I believe this is hogwash -- fly by journalism at its worst.
As I wrote to a friend who emailed me a link this am:
"There has long been a tilt towards youth among entrepreneurs in Silicon Valley and elsewhere, due to some combination of lower opportunity costs and awareness of the pitfalls. Hewlett and Packard who got started in the days before venture capital were a few years out of college for instance.
The rank-and-file also tend to be young -- again because of the opportunity cost issue and because of the sheer energy and stamina thats required. In the early days of venture capital there was a further factor -- skepticism that startups could make it against the big guys
These are quotes from Vinod Khosla in a case that I wrote on Sun Microsystems (the time frame is 1982-83)
On why he could not hire an experienced marketing manager
"I made organization charts for every major company I could think of, and I made over a hundred phone calls. Most of them just hung up on me. When you are 26 years old, look like a little kid, talk with a funny accent and have two people in your company and you're calling the Vice President at DEC or HP, you don't get very far.... Besides, you can't hire someone until you have the money to pay them. Nobody wants to leave established companies to join someplace where they can't even see six months of salary."
or on the recruitment of the software and engineering staff
"Most of the engineers came because they wanted to work with Bill Joy and Andy, who were leaders in the field. They also wanted to work on commercial products that could be leadership products. They were all excited about this kind of stuff because it was well publicized in the research community by Xerox PARC.
"These 'worker bees' weren't as conservative as the senior managers who wouldn't talk to us. In fact, the worker bees considered management in their existing companies a problem. It was the same managers that didn't want to come to work for us."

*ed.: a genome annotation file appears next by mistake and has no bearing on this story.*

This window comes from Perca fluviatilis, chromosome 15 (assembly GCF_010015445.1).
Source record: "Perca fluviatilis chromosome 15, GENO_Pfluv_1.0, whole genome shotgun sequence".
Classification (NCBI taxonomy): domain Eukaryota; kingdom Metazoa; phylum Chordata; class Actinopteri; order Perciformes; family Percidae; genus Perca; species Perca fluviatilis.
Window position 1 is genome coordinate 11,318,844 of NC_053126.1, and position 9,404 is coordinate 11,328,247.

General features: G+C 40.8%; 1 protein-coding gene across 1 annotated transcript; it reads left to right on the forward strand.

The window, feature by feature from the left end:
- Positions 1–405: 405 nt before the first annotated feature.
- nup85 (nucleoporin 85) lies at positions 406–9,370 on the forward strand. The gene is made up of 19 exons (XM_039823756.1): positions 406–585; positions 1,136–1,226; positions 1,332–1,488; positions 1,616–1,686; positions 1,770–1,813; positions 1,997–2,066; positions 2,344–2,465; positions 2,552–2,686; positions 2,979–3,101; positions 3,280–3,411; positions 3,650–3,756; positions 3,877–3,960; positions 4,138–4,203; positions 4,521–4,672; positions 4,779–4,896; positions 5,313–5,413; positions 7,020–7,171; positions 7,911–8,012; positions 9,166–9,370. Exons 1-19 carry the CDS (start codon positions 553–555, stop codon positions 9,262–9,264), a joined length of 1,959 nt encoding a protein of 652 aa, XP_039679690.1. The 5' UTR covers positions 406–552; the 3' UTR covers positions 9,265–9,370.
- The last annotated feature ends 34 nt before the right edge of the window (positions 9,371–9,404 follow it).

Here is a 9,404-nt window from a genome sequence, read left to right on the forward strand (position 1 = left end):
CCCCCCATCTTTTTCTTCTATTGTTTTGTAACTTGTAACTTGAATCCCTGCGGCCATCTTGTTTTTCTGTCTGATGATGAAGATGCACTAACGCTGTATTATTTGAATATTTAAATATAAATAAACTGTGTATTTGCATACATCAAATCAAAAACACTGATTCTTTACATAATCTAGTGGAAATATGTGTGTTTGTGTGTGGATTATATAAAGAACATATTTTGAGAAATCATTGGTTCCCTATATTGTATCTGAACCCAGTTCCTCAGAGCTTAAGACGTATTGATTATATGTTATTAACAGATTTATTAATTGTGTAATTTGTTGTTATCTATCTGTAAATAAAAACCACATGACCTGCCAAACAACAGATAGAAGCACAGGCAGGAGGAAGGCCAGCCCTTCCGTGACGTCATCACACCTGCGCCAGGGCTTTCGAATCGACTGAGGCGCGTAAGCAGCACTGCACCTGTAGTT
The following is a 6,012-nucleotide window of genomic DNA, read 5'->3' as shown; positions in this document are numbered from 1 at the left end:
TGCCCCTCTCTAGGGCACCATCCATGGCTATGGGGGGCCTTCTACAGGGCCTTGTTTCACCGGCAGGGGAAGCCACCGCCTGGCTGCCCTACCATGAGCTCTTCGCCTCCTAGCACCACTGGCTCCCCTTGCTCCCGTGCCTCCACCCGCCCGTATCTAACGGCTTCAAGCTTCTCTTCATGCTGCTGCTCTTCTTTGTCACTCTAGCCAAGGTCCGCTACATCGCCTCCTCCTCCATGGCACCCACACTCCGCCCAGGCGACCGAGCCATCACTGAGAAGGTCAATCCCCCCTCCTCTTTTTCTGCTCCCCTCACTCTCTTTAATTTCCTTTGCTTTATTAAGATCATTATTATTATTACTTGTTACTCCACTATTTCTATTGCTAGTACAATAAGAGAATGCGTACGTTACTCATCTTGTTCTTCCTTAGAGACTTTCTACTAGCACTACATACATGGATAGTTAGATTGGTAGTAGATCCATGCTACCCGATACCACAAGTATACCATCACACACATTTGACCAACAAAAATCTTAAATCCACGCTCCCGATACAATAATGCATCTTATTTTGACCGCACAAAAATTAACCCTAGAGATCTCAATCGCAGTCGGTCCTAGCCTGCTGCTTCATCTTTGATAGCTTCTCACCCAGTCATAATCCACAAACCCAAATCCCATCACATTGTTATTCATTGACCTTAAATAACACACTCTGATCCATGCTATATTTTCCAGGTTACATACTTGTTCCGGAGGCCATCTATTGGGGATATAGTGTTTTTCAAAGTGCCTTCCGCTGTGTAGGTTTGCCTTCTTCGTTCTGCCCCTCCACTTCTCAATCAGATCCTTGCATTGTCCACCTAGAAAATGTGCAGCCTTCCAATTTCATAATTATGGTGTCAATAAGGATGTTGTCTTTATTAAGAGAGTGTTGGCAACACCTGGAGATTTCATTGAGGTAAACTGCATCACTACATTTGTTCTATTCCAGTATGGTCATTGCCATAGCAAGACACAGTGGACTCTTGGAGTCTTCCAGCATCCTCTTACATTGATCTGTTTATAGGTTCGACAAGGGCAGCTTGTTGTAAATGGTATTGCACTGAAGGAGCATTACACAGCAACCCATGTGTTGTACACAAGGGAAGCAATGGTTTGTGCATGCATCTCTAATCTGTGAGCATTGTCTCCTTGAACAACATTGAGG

So whats changed between 1982-83 and now. Id say most of the changes have had a tendency to push age up rather than down.
1. Working at a startup is seen as less risky,
2. There are a lot of people in Silicon Valley, even at the middling ranks, who have "made it." With cash in the bank, the opportunity costs are lower.
3. The amount of VC has exploded, along with deal size. That means that the expected payoffs have to be many times (in absolute numbers) what was expected in the early 80s. Thus companies have to become gynormous very quickly. And to build something gynormous you need technical teams -- and mangers of such teams that really know what they are doing i.e have lots of hands on technical experience. This is not as critical btw after companies go public -- the likes of Microsoft, Google and Facebook will take in and train bright college graduates. But that was always the case with good blue chip companies.
VCs also now bring on "entrepreneurs in residence" who have made it big before and fund the ideas they eventually come up with. These guys too tend to reach out to their network of contacts to staff their ventures. And their networks tend to be of a certain age.
One possible countervailing force may be that Silicon Valley does more "consumer" deals (eg Facebook, Netflix). Historically 70-80 of businesses sold to other businesses (b-to-b in the jargon) rather than to consumers. Arguably this reduces the pressure to hire experienced sales and marketing staff (though interestingly enough even companies like google do maintain large sales staff for fact to face selling). I have not looked at the numbers so I dont know how large the shift to consumer has been. Even so consumer startups like Facebook, Netflix, Twitter also now have a huge and complicated technological backbone which cant stand many glitches or down time. So if anything the pressure to hire experienced technical staff is even greater than in Vinod Khosla's time.
Again an exception to this are startups that produce "apps" for the ipad, iphone and Android devices and do not require much technological sophistication. But these companies are almost never VC backed because they dont "scale" easily.
In short I dont think whoever wrote the story has much of a clue...